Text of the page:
<p>Didn't find it confusing...I easily sewed the bias to the raw edge of the screen, glued in the magnets and pinned them. But when I went to my machine to sew the binding closed, I discovered the faceplate and feed dogs are metal, so I can't sew the bias taped closed with the magnets inside. Any advice?</p>
<p>Oh, I had the same problem but with my bobbin. If I were making another one, I would just do the second sewing by hand as it was a pain in the neck to keep adjusting for the magnets. You can take pretty long stitches as the only requirement is to keep the magnets inside. My screen is over a year old now and it still in great condition. I hope it works out well for you! </p>
Thanks! I changed my straight pins to closed pins (like a diaper pin) so I could work by hand without getting pricked by all those pins, which become unmanageable once they get stuck in the magnets. I would definitely recommend using closed pins for this project, and not straight pins. I also recommend avoiding 90&deg; angles because it's difficult to get the binding right. Use gentle curves around the corners instead of a hard angle. If you do need a 90&deg; corner, look up quilt binding tutorials and that will help you manage the corner...there's a specific trick to it. Thanks so much for this tutorial!
<p>Awesome... Fantabulous... Spectacular... Now I have added something to my &quot;To Do&quot; List. Also, really like the idea of wrapping the screen around the frame a little so that the doors can be opened. Wow. Thank you. </p>
<p>I like this idea very much! Nice job!</p>
<p>Cool but it is really confusing.</p>
<p>Does it stay on at highway speeds?</p>
<p>Hmmm . . I doubt it. That is not what this was designed for. If you want one to stay on while driving, you should probably look at one that goes on the inside of the window - or attaches to the door frame on the inside. It should not be hard to adapt this approach to one that sticks to the metal frame.</p>
<p>nice job, well done.</p>
I have done a makeshift version of this at Drive-ins. My family always picks on the idea until they are cool and bug free later on in the night. Great Instructable.
<p>Until I saw the responses here, I never would have considered this for a drive-in. Doh! It is a perfect solution as the screens are easy to handle and reasonably inexpensive.</p>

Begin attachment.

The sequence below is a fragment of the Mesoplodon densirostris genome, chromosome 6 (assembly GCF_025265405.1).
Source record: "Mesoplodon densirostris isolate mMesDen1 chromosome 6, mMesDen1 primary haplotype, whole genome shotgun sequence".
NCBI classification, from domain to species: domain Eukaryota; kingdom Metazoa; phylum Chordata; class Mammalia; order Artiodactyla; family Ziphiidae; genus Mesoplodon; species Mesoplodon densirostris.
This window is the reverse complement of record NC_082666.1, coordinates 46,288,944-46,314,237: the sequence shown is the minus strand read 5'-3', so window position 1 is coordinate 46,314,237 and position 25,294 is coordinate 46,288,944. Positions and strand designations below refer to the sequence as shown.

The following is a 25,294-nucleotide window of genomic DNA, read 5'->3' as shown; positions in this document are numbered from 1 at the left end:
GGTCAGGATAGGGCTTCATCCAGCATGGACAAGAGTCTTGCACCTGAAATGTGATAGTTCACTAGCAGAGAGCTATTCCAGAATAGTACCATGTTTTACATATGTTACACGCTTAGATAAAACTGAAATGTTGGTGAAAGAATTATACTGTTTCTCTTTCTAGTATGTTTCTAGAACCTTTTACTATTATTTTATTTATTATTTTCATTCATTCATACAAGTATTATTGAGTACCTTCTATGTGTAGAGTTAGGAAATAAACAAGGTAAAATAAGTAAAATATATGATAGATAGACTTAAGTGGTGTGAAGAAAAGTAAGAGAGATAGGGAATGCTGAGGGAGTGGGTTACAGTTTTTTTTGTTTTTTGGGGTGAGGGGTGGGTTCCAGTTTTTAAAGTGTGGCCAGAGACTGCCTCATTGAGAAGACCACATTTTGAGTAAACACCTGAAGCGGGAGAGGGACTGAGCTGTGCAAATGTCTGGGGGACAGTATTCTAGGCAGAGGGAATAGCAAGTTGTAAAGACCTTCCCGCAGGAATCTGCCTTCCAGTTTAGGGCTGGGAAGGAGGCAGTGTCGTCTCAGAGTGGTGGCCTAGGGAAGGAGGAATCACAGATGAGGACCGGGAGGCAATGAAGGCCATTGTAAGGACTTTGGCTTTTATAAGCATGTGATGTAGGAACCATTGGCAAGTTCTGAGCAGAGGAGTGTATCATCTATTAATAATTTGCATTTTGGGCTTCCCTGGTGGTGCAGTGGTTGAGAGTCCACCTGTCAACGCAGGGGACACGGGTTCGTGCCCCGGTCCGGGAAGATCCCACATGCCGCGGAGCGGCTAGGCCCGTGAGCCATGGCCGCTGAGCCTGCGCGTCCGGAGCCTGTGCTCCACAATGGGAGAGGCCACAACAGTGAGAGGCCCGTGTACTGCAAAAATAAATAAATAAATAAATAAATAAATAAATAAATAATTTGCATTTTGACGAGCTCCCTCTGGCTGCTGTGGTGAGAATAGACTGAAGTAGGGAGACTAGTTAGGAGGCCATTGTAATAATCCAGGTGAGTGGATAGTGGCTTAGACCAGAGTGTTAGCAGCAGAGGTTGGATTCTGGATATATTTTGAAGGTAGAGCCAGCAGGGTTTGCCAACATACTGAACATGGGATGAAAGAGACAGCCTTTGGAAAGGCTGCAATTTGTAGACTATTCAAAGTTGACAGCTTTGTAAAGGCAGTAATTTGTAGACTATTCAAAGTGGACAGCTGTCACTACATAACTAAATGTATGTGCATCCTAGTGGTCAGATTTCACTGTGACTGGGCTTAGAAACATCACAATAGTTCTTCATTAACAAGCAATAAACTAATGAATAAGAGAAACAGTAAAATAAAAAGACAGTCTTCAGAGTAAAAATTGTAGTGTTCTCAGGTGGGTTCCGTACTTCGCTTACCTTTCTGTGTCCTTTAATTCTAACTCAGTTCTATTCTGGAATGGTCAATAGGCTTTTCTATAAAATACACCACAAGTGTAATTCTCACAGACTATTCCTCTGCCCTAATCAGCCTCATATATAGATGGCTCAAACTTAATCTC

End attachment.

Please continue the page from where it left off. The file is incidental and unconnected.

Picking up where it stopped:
<p>This is great. I have the same car and want to make something like this for going to the drive-in movies. I would need to make a separation for front and back doors though for the inevitable trips to the snack bar.</p>
<p>Thanks! The drive-in is a GREAT idea! Let me know how you mange the center bar, as I would like a pair for the other side of the car for those especially warm nights.</p>
<p>I don't know if this will work or not but here is an idea. Since there is no where for the magnets to adhere on the upright between the doors, Is it possible to make the pattern several inches longer front to back, and then split it down the middle from top to bottom where the doors meet. put the bias all the way around like you did originally. adhere the magnetic parts of the screen to the car as before. when you get to the edge where the uprights are, take the excess length and wrap it around inside the door as you pull the door closed. The door's weather stripping should hold it snugly in place and now you can open either door independant of the other. </p>
<p>Definitely worth a try - and you are right that the weatherstripping would be a good anchor. Knowing me though, I may end up with my fingers smashed by the door as I try to hold the screen in place! </p><p>Inspired by your comment, I just went out and checked the car doors and there is a strip of metal around the window on the inside of both the front and rear doors that is completely hidden when the door is closed. I put some magnets along that band and the doors closed just fine. So I could use your wrapping technique but secure it with the same tiny magnets in the bias tape.</p><p>I think you have found the solution to the problem of wanting operable doors. Now I will have to order some more screen, bias tape and magnets to make a set of single window screens. Thanks for the suggestion!</p>
<p>Great job! Do you need to make sure all the magnets are facing the same way when you sew it or do they shift as they need to when you go to stick it to the car?</p>
<p>I did not pay any attention to the direction the magnets faced, so I think it does not make any difference. I just checked the extras I had left over and the orientation only seems to matter when you want them to attract each other - both poles are equally strong against a piece of metal. Good luck!</p>